Researchers reveal that groups of animal species are disappearing at a rate 35 times higher than the historical average due to human activities.
This alarming development serves as further evidence that Earth is in the throes of a sixth mass extinction event, which is gaining momentum.
The study, recently published in the journal Proceedings of the National Academy of Sciences, scrutinised the extinction rate of closely related animal species over the last 500 years. The researchers discovered that in the absence of human impact, these species groups would have taken approximately 18,000 years to vanish. However, the rate of their extinction is accelerating.
The investigation identified at least 73 genera of mammals, birds, reptiles, and amphibians that have gone extinct since 1500. In the absence of human intervention, it was estimated that only two of these genera would have disappeared. Among the species lost are the elephant birds of Madagascar, moa from New Zealand, and Hawaiian moho honeyeaters.
Habitat destruction, the climate crisis, and illegal wildlife trade are the primary factors contributing to these losses. The study forecasts that these extinctions will intensify in the years to come. In a worst-case scenario where all currently endangered species groups vanish by the end of the century, the extinction rate would be 354 times higher than the average for the past million years.
“The current generic extinction rates are 35 times higher than expected background rates prevailing in the last million years under the absence of human impacts,” the report said.
This research zeroes in on “genera,” which is the plural form of “genus” – a taxonomic classification above species. It was anticipated that genera would experience a lower extinction rate than individual species, but the study found that they are similarly vulnerable.
Previous research, based on fossil records, suggested that prior to human influence, nearly one in 10,000 genera would vanish every century. Given the existence of approximately 5,400 known vertebrate genera (excluding fishes), it was expected that one genus would go extinct every 250 years if those rates persisted.
The authors of the study, Prof. Gerardo Ceballos and Prof. Paul Ehrlich, have previously drawn attention to the mass extinction event, comparing it to the catastrophe that wiped out the dinosaurs. They emphasise that this loss poses a significant threat to the continuation of human civilisation.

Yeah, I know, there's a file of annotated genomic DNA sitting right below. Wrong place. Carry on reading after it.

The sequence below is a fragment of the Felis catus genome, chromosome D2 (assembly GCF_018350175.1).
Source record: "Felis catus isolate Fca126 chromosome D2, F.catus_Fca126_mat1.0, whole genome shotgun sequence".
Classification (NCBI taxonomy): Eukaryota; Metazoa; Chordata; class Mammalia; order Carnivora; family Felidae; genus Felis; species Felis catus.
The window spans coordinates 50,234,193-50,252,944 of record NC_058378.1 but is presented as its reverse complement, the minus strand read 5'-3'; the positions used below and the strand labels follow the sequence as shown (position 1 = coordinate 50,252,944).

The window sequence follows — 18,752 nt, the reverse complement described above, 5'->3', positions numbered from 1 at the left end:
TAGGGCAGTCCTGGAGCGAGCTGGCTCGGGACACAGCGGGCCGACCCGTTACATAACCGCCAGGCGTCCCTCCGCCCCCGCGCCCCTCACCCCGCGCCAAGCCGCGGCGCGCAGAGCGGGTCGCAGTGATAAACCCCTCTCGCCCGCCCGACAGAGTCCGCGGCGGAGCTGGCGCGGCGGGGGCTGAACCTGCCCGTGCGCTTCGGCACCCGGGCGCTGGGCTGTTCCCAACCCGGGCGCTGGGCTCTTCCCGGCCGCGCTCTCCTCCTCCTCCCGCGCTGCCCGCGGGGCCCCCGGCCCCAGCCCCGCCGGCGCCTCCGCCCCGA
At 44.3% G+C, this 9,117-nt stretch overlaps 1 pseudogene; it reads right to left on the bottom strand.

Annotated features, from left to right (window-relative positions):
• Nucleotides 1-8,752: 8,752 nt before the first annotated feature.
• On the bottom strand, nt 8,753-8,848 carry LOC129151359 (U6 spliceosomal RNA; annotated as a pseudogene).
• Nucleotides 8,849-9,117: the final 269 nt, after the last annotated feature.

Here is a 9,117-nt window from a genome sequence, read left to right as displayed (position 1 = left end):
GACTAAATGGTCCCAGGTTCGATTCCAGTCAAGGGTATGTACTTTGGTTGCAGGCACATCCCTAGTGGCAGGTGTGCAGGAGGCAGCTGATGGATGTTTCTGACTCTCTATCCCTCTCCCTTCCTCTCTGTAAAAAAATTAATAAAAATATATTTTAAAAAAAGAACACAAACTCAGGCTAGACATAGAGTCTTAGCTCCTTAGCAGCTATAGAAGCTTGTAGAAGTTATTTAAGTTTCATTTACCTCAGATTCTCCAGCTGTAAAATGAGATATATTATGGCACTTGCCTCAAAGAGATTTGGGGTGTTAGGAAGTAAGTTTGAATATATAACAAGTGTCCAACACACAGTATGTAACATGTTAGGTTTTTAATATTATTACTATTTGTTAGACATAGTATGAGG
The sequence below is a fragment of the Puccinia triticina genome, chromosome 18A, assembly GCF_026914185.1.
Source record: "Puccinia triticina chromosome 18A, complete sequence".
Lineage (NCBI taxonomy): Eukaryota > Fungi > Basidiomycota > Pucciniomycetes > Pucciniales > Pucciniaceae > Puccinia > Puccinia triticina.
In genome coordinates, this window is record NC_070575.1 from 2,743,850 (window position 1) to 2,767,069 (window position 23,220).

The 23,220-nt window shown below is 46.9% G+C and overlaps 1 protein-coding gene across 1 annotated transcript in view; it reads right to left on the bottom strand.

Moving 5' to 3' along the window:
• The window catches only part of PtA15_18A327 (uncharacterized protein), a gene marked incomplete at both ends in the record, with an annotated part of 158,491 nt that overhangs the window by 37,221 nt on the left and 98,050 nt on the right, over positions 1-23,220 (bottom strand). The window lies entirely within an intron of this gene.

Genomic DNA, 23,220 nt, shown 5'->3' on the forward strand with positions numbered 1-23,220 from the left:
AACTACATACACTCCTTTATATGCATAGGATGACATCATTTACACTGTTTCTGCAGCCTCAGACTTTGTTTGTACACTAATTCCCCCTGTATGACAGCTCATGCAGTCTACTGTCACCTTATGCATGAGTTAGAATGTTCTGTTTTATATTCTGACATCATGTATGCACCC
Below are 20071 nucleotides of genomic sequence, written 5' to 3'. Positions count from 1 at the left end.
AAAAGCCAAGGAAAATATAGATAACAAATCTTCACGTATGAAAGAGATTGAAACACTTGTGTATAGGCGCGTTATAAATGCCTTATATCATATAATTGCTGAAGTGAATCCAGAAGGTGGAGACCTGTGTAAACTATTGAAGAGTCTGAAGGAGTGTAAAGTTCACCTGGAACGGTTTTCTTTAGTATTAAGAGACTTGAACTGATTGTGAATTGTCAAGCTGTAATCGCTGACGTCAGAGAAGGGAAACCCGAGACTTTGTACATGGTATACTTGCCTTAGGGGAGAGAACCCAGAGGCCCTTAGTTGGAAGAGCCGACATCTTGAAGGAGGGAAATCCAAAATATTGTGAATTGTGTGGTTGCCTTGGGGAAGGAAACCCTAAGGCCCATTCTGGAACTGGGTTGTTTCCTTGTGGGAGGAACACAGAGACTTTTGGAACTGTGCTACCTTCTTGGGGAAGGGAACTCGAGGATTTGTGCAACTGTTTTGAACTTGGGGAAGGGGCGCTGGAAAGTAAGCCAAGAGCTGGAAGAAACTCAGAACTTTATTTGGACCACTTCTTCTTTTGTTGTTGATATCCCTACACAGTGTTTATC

While the assertion of a sixth mass extinction is debated among some scientists, a 2019 assessment by the United Nations confirmed that one million species are at risk of disappearing due to human-induced environmental pressures.
“Such mutilation of the tree of life and the resulting loss of ecosystem services provided by biodiversity to humanity is a serious threat to the stability of civilisation. Immediate political, economic and social efforts of an unprecedented scale are essential if we are to prevent these extinctions and their societal impacts,” the study found.
Prof. Ceballos, who led the research and hails from the Universidad Nacional Autónoma de México, expressed that the study’s findings were even more dire than anticipated. However, he emphasised that there is still time to take corrective action.
“By losing all these genera, we are losing the foundations of the planet to have life in general and human life in particular. If you have a wall made of bricks, if you lose some, it won’t collapse but it won’t be as strong. If you lose many bricks, eventually it will collapse. The combination of the gases in the atmosphere that allows us to have life on the planet depends on plants, animals and organisms. People say that we are alarmist by saying that we expect a collapse. We are alarmist because we are alarmed,” he said.
“As dramatic as the results are, what is important to mention is that we still have time. The window of opportunity is closing rapidly. There is hope but we need to act quickly,” he added.
Ben Garrod, a professor of evolutionary biology and science engagement at the University of East Anglia, who was not involved in the study, regarded the research as a stark warning to humanity.
“The very framework to which all nature – including our own species – adheres is in serious jeopardy. With extinction rates from a whole range of species and species groups being so much higher than we’d typically expect, it’s hard to see why global governments, leading businesses and the general public are not doing everything possible to mitigate this devastating loss,” he said.
“Extinction is irreversible,” he added. “From a more human-centric perspective, it’s almost impossible to predict which of these losses will have a significant impact on our own species. It’s an existential gamble we should think very hard about before taking.”
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